Speakers set up at the nearby Texaco station blare techno music through Gouyave’s gritty main drag. The crowd bobs as one.
Dorcia -- no last names, please -- has come all the way from Grenville, on the Atlantic side of the island, in hopes of becoming famous, at least in Grenada, by getting photographed and having her image posted on a club-scene website.
Wearing a strapless white top and towering in silver gladiator sandals, she badgers a video producer who promised her copies of photos he took weeks ago. “Then pay my ticket!” she orders when he says he forgot them, punching his shoulder with a petulance apparently intended to get him to fork out the club’s $4 admission.
Her friend, in a short red dress that wouldn’t look out of place on an Olympic figure skater, glares when asked why she has come to the party. “Ain’t no Passa Passa here!” she says with an attitude intended for police or a parent.
But parents are in short supply on Grenada these days. With little employment outside tourism, fishing and spice farming, the island has suffered not just a brain drain but the loss of an entire generation. Nearly 70% of the population is under 25, social development specialist Denyse Ogilvie said, because most islanders in their prime working years go abroad to find jobs.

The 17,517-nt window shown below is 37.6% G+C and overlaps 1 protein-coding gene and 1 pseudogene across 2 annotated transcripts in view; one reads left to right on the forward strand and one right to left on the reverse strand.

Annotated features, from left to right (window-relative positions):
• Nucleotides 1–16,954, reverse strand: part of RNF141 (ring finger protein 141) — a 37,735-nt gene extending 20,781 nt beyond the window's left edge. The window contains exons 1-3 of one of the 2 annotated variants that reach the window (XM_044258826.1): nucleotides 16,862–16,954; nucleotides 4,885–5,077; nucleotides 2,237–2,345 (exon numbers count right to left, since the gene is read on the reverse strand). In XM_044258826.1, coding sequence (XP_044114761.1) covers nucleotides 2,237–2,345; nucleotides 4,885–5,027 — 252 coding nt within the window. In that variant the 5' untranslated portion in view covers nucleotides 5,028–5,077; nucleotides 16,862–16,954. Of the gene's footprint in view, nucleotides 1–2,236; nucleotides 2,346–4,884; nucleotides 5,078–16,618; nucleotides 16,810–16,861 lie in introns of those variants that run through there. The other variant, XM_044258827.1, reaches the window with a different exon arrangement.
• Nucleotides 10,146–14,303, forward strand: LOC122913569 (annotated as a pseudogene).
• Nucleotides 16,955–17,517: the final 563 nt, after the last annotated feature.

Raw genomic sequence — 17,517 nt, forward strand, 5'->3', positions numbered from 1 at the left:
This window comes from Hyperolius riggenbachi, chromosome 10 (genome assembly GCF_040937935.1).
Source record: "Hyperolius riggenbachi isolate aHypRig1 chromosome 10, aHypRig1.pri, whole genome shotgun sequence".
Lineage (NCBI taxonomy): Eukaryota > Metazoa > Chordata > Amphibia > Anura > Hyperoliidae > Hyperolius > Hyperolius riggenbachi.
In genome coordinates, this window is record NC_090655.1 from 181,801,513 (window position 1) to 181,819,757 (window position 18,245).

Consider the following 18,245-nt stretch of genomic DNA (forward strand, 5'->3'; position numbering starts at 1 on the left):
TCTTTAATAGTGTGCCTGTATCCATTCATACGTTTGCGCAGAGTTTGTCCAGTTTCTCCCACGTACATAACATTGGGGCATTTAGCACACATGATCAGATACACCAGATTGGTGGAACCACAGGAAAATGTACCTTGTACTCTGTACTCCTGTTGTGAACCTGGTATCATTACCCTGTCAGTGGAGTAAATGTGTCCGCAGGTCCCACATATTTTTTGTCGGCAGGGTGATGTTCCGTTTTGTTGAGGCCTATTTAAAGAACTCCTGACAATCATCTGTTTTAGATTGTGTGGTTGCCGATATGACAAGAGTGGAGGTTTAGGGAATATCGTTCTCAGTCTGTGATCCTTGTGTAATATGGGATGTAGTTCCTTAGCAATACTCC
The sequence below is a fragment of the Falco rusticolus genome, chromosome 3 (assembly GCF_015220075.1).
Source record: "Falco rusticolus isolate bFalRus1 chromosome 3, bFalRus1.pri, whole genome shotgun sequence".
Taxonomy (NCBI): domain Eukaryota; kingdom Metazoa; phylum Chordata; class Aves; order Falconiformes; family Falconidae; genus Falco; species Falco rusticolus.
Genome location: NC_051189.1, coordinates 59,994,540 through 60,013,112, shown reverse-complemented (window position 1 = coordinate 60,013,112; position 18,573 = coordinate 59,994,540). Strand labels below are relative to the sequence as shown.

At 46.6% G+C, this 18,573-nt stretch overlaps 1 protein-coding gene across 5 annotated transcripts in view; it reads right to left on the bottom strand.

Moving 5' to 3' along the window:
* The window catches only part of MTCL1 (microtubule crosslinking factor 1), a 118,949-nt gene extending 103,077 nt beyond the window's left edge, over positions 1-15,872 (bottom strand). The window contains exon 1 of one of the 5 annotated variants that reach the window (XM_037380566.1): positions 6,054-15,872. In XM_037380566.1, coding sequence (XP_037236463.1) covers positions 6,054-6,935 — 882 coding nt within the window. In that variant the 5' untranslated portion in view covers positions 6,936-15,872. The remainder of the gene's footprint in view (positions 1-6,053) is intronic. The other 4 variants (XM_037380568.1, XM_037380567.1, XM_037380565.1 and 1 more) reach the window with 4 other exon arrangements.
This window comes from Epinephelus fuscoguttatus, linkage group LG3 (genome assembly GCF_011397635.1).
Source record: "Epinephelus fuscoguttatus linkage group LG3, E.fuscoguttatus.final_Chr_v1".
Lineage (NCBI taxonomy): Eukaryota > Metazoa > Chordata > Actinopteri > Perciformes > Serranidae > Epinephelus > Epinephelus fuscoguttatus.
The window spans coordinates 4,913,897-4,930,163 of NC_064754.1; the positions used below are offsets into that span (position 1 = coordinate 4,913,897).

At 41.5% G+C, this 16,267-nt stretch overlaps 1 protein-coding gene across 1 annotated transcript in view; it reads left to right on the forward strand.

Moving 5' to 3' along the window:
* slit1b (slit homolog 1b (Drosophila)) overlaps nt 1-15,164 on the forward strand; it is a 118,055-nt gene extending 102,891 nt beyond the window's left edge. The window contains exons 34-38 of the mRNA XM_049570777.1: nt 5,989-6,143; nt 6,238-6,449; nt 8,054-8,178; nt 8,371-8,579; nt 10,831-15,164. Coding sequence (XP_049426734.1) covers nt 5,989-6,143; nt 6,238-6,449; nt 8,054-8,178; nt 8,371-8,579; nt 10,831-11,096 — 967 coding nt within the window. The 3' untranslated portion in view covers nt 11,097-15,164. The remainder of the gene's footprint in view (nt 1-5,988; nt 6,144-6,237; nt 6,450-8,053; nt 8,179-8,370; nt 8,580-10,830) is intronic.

Social worker Ann Peters says those left behind with grandparents or older siblings are profoundly vulnerable to the moral pitfalls of adolescence. They are called “barrel children” -- “The parents go abroad and ship back jeans and sneakers and all the bling in barrels,” Peters said. “But the parents are not there for them.”
Passa Passa dancing for music video producers or the entertainment of onlookers is the latest but far from the only exploitation of young women who grow up without proper adult supervision, she said.
“The age of sexual consent in Grenada is 16, but you have scores of children born every year to girls as young as 12, and no one is being prosecuted,” Peters said. “We have here what we call ‘the 24-year-old grandmother syndrome.’ ”